Mother Wells. Her death was important enough to be noted in the New York Gazette of 28 May 1767. The story of her mot famous conviction and branding was recorded in 1873’s A History of Enfield in the County of Middlesex…* in this way:
Above a century ago a very mysterious affair happened in that part of Enfield known as the Wash, which caused great excitement in the country. The circumstances are here briefly stated: Elizabeth Canning, a servant girl, had been on a visit to her uncle, and on her return in the evening was attacked, in Moorfields, by two men, who robbed her, and gave her a blow which made her insensible; they aftenwards dragged her along the high road until they came to the house of one Mother Wells, at Enfield-wash, where, she said, one Mary Squires, an ugly old gypsy, confined her in a room after being shut up there twenty-eight days, and fed upon nothing but bread and water, she at length effected her escape. On arriving in London she told her tale to two gentlemen, with whom she had lived as servant ; she made a deposition before a magistrate…
Enfield is now a borough in northern end of Greater London within which there is a sections called Enfield Highway or Enfield Wash. Wikipedia tells us “Mother Well’s house was opposite the Sun and Woolpack public house, formerly the Sun and Punchbowl.” The Sun and Woolpack is still there. Canning’s walk home after escaping would have been ten miles long. The allegations became a popular scandal but apparently her evidence was not given consistently, charges flew back and forth and the “story which divided the country into two parties, called the Egyptians** and the Canningites.” Mobs gathered, outrages occurred and even the Lord Mayor had his windows broken. All of which is very interesting but I am actually more interested in the idea of Mother Wells and her house of infamy for both “highway gentlemen and highway ladies” – what or rather who were highway ladies?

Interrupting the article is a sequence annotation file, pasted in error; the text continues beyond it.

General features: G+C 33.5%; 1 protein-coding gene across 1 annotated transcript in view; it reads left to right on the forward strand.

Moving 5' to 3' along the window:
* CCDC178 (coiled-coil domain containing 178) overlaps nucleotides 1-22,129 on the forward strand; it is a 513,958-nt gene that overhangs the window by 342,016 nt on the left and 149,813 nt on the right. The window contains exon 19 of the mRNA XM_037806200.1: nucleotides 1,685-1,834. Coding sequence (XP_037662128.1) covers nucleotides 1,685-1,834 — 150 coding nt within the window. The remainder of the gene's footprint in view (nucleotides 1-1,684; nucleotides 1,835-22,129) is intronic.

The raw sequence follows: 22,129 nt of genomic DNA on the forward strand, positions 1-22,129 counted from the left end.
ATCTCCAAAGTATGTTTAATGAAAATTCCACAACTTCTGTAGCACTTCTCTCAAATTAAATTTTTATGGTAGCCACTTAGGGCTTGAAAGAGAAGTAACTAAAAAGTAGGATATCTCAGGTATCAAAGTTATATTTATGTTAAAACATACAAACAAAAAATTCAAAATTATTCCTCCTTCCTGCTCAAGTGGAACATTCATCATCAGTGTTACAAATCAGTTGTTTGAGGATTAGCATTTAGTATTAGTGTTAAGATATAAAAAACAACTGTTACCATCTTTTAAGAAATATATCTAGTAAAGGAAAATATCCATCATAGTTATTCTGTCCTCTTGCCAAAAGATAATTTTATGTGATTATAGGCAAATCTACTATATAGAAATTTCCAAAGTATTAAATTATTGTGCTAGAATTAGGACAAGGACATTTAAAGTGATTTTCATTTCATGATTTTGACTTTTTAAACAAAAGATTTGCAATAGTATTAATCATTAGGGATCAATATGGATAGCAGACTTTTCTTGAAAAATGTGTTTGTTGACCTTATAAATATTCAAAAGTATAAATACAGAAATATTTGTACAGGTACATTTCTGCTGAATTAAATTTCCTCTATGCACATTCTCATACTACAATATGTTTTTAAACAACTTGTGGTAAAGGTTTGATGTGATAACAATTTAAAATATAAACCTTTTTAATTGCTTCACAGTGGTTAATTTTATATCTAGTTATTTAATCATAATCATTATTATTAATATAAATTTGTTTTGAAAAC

Canning, initially the supposed victim, was herself tried for perjury due to the confusion of here evidence and the record of the case at the Old Bailey from 24th April 1754 gives a number of tidbits about the house of Susannah “Mother” Wells. According to testimony, it had:
– a main room or parlour on the street level
– a kitchen
– several smaller rooms upstairs with rough furniture and windows
– a hay-loft, work shop or long room with hay also on the upper level
– a shed or “penthouse” attached with a sloping roof
And the Hereford stage went past the rough house as she viewed it through gaps in the planks covering the window. The route to Herefordshire through Enfield is now the A1010.*** There are a few more details of the building in the records of the 21st February 1753 trial of Wells who, along with Mary Squires, were held jointly responsible for the detention and robbery. One of the witnesses is a lodger. The kitchen is described as to the right of the main door and it was below the room in which she was held. Canning herself stated: “there was another room in which I heard a noise at nights…” The door to the room she was detained in had a quarter inch crack you could look through. There were only four or five steps upstairs and the second story window was only eight to ten feet off the ground. So, it is a tumbledown low sitting public or common rooming house.